This study draws attention to a likely increase in the risk of PND over the studied 10-year period in Hungary, but we are far from completely unravelling the complex social, economic, and psychological background of PND with its public-health consequences. This increase in our Hungarian sample raises the question of the need for a different approach for the detection of PND risk in Eastern Europe relative to Western societies. The prevalence rate in our study in 2006 is similar to that reported in a Polish survey [28]. Overall, it appears that in Hungary, socioeconomic effects are beginning to play a significant role, besides biological effects, and this might be important for health-care providers screening vulnerable mothers and attempting to prevent PND. This study is the first and only wide-ranging survey in Hungary, and there was no systematic screening and therapy for PND before. The size of the problem and the increasing trends strongly argue in favour of universal screening in the postpartum population. The LQ administered by trained health visitors and nurses could be a suitable instrument [12].

Improvement of family functioning can be promoted by family support for mothers in the postpartum period. Training among public-health nurses offers an opportunity for detecting mothers at risk or mothers with PND for counselling, other psychological interventions, or treatment with antidepressant medications. Preventive efforts need to be focused on the enhancement of family relations and protection from unplanned pregnancy. Improving the financial security of mothers in the postpartum period, irrespective of marital status, appears to be desirable.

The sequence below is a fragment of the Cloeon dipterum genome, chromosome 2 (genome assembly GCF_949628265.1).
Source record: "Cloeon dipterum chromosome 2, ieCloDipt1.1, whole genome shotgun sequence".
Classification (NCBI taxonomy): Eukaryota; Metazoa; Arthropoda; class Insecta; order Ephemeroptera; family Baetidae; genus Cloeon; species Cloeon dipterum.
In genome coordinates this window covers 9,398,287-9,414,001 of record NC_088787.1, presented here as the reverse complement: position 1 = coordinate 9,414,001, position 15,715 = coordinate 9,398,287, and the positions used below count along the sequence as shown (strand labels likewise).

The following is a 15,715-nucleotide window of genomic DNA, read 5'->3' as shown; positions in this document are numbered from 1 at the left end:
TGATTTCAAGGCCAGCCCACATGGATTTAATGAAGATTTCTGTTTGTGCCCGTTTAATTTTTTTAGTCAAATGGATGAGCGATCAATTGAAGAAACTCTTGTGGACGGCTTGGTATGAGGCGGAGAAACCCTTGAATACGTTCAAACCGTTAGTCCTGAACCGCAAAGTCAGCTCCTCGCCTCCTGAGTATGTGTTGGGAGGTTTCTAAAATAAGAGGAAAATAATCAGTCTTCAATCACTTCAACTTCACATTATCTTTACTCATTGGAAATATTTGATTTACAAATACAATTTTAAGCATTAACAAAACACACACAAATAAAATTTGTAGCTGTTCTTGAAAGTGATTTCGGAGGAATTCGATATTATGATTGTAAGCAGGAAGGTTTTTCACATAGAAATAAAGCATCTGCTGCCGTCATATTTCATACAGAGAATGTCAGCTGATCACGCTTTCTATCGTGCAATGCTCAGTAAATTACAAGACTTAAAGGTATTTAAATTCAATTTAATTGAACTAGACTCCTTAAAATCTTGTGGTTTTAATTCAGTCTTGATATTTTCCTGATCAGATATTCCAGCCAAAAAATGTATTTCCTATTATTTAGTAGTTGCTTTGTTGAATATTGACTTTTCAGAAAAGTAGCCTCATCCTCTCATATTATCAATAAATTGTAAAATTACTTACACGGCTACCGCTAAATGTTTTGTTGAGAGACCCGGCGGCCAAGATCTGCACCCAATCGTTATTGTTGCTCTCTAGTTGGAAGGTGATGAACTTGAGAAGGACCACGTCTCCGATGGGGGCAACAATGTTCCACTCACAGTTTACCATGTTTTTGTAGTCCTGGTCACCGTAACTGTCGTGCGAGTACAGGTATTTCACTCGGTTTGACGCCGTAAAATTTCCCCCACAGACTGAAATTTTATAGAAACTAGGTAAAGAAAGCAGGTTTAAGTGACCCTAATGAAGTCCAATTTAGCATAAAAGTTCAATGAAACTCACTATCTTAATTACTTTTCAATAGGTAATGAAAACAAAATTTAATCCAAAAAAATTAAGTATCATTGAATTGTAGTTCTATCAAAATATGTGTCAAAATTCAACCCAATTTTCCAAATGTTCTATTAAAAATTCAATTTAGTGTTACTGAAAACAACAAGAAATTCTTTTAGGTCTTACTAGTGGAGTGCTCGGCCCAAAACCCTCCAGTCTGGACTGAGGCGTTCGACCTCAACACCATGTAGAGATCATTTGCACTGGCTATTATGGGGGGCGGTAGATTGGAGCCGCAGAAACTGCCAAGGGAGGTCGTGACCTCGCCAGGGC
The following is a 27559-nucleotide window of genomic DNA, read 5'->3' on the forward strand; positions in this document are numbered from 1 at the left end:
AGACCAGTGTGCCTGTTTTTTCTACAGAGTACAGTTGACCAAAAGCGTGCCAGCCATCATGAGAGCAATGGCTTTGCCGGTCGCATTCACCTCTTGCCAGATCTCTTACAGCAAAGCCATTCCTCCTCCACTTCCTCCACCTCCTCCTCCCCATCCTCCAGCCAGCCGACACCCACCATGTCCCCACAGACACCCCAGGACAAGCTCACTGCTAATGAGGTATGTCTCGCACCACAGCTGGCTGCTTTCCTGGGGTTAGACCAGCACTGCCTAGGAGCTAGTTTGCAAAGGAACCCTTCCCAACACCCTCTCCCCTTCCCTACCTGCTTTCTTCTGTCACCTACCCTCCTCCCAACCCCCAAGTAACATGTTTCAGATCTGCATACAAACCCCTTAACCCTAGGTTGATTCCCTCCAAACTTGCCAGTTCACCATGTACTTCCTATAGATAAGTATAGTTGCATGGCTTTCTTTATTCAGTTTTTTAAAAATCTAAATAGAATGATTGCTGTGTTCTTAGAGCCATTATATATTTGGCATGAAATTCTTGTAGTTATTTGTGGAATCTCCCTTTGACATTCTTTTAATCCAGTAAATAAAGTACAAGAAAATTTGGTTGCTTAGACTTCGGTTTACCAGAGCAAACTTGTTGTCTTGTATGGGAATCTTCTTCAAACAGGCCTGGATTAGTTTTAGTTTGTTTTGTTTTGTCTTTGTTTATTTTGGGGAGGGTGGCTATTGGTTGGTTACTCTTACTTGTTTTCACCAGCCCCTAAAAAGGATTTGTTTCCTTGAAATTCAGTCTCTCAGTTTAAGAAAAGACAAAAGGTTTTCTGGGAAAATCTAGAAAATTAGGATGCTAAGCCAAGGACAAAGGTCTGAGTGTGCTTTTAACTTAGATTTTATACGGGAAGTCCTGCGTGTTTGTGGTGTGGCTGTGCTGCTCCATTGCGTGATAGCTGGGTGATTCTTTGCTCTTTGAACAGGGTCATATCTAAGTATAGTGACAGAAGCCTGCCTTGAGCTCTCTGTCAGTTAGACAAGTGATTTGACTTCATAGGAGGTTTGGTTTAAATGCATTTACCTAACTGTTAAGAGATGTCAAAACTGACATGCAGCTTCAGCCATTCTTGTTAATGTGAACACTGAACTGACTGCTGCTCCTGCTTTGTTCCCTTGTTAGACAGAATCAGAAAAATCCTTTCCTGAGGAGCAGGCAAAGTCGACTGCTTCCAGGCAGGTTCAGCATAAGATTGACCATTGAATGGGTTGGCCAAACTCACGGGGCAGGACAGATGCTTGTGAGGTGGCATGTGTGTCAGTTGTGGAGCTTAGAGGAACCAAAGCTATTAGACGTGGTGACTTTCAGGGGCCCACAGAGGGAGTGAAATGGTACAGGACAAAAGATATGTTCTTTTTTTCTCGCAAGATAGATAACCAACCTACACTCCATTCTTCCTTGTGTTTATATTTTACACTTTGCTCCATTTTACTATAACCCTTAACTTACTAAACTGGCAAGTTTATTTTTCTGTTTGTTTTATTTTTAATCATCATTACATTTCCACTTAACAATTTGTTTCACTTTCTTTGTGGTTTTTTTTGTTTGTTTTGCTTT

Future studies should perhaps concentrate on three social factors and their influence on PND: (a) the narrowing reproductive potential and the trend towards later childbearing, leading to an unfavourable obstetric outcome [24] and the rising rate of infertility [20, 24]; (b) the growing instability of partner and family relationships, resulting in declining support for the mother and (c) the socioeconomic need to return to work of women after the postpartum period, in association with a lower income. We suggest that future epidemiologic studies focus on multilevel determinants involving social, demographic, economic, and obstetric variables in Eastern Europe.


We would like to express our appreciation to Professor Péter Szeverényi for his most helpful comments on earlier drafts of this paper.

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© Springer-Verlag 2010